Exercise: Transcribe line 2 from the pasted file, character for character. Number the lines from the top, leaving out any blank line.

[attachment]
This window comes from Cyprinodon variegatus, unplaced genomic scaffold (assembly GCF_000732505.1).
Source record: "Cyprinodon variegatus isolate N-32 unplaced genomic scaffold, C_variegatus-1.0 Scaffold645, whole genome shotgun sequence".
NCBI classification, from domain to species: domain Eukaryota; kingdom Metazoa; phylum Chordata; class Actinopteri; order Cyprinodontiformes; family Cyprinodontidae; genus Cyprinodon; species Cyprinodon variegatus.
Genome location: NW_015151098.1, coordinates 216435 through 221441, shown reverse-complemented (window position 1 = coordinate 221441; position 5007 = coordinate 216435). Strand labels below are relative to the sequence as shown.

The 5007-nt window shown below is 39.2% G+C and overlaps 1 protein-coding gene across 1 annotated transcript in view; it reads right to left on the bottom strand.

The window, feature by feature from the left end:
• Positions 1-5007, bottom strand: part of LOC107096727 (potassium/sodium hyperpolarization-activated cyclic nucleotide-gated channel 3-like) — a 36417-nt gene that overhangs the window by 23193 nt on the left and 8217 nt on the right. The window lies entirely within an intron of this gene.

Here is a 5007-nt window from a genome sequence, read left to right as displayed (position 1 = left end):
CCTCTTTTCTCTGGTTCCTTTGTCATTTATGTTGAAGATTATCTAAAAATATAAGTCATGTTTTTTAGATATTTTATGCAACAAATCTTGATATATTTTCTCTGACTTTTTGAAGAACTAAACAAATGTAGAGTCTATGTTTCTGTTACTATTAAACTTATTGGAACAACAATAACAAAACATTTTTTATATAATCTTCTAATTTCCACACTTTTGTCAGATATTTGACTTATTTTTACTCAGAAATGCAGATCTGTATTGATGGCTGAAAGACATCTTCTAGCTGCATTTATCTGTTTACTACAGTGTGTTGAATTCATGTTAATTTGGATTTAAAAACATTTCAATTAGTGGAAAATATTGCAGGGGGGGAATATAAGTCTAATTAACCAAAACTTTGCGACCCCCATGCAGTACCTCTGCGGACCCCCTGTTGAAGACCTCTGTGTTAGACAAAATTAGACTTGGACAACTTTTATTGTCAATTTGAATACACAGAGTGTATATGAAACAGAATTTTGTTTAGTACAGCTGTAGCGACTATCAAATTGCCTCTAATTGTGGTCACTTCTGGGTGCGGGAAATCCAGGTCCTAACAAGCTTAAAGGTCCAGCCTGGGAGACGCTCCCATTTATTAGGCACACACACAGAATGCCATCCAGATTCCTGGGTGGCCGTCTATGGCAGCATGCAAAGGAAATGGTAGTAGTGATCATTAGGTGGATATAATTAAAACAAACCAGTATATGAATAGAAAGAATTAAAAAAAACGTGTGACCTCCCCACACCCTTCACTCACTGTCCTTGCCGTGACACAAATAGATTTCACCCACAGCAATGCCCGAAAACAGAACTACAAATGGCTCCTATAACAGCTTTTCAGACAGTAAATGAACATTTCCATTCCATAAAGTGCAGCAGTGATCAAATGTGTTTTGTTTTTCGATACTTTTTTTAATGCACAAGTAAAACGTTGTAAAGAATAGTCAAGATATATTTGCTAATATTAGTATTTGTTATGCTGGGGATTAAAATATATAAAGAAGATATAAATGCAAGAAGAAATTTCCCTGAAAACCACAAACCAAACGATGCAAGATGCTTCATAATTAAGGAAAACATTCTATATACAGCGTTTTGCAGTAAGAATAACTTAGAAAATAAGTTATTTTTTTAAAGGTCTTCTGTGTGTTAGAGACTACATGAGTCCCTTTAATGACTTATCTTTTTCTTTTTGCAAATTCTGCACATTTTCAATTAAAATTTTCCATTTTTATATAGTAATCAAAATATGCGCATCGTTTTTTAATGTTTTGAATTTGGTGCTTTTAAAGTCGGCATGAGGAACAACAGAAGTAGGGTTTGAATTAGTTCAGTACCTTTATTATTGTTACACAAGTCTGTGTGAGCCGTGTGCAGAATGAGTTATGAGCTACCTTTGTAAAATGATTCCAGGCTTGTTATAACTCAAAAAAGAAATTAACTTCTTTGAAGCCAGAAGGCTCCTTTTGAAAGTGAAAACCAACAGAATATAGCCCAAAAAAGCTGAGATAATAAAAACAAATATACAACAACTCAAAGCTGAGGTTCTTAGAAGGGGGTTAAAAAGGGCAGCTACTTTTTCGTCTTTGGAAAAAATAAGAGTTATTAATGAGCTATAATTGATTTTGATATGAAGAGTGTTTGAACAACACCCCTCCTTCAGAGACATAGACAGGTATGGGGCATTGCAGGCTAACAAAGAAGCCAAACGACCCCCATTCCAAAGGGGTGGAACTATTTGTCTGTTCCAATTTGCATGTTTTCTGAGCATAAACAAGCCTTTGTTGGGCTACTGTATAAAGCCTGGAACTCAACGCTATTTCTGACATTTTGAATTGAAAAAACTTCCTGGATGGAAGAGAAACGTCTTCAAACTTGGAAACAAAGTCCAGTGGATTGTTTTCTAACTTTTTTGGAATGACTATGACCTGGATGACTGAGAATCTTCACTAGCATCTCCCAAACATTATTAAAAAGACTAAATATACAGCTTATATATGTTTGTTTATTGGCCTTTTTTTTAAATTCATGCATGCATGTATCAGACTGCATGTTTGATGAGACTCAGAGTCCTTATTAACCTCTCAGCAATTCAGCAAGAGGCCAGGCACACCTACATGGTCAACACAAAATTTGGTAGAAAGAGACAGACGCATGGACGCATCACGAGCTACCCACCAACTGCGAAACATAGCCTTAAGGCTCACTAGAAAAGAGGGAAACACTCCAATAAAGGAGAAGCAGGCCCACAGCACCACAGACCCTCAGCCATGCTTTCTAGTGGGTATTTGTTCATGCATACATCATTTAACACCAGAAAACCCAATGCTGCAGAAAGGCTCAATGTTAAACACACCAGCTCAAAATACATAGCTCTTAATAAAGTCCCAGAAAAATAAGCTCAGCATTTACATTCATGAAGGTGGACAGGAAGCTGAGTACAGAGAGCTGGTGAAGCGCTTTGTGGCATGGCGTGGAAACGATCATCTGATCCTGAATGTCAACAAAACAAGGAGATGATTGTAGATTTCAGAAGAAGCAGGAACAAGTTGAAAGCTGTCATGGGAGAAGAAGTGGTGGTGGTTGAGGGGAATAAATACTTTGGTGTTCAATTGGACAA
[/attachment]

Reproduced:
Source record: "Cyprinodon variegatus isolate N-32 unplaced genomic scaffold, C_variegatus-1.0 Scaffold645, whole genome shotgun sequence".